The idea for Meal March initially started as a joke for something that we thought was interesting: using the Taco Bell sauce heat levels in a game of “hot or cold” as indicators for proximity to a location. Development of the idea was furthered with time, and after speaking with one of the mentors from Raven who asked questions which served to further develop the idea already in place, we saw more uses for the idea than initially thought and decided to adopt the concept as our official project for the competition.
What it does
Upon official designation of the idea as our project, we started talking about more functionality that could be implemented into the app idea. From a top down view, the app opens with the single button “Find Food.” Using the Google Places API, a list is formed of all eateries within a five kilometer radius. One of the places will be randomly selected from the list to use as the challenge. The user has the option to re-roll if they do not like the place selected by again pressing “Find Food.” Once a preferred selection is chosen, the user can choose one of two options. They can either get directions directly to the place, or choose to play the game using hot or cold hints.
If the user selects directions, it takes them to a screen that displays:
-A map with directions to the eatery.
-How much time has elapsed since starting.
Upon GPS confirmed arrival, the user will be taken to a new screen that displays the following statistics based on how the user did:
-Total distance traveled.
-The time it took to arrive there.
-Approximately how many calories were burned on the walk.
-An option to share the results on social media platforms.
-A “Finish” button to exit the page to the feedback page.
The feedback screen will has a one to five rating system that the user can use to rate the eatery to be used in the future in the selection phase of the whole thing.
How we built it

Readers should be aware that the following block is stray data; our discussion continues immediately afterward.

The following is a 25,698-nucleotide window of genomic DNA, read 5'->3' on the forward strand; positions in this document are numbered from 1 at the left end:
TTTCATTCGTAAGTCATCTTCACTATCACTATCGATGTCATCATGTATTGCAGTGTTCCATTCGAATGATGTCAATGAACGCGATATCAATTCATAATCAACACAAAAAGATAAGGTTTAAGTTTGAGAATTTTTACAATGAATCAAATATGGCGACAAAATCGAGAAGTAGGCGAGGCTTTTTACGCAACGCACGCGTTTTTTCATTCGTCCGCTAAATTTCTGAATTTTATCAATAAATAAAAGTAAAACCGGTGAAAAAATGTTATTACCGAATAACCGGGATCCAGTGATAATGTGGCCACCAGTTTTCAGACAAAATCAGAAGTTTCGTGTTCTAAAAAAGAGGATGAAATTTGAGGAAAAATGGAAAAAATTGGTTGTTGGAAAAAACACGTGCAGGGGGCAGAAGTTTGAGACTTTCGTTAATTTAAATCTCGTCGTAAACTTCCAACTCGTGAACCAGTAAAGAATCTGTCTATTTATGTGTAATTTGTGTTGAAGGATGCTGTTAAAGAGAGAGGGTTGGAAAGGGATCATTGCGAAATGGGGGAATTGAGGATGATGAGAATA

Before even starting the coding, we used pens and papers to form a situational user analysis to identify what functions we thought would make the idea work best, and what users would be appreciate having in the app. We also looked into incorporating as many applicable partner APIs as we could that would improve the functionality of the app. Once we started the application development process, we decided to build it with Java using Android Studio. Using Git as a medium for pushing out new processes between all of us, we would commit new changes to the parts of the program each of us were working on to create a more whole version of the app.
Challenges we ran into
As with all ambitious projects, we ran into a few challenges along the way. The first of these challenges was the fact that two out of three of our primary coders had limited experience with Java, and no one in our group had experience using Android Studio. As such, it had to be learned on the fly, while looking up specific things for issues that occurred. Synchronizing Git with everyone was difficult and time consuming. Another challenge we experienced was properly incorporating APIs into our app. We initially wanted to make use of Algolia, but figured out that it didn’t necessarily do what we intended for the app. Another issue came with incorporating the here.com API. We believed we were not implementing it in the proper fashion, but were unable to figure out how to resolve the issue we were experiencing for quite a long time. After a plethora of online searches and a lot of self-troubleshooting, we were able to employ it in the way we wanted.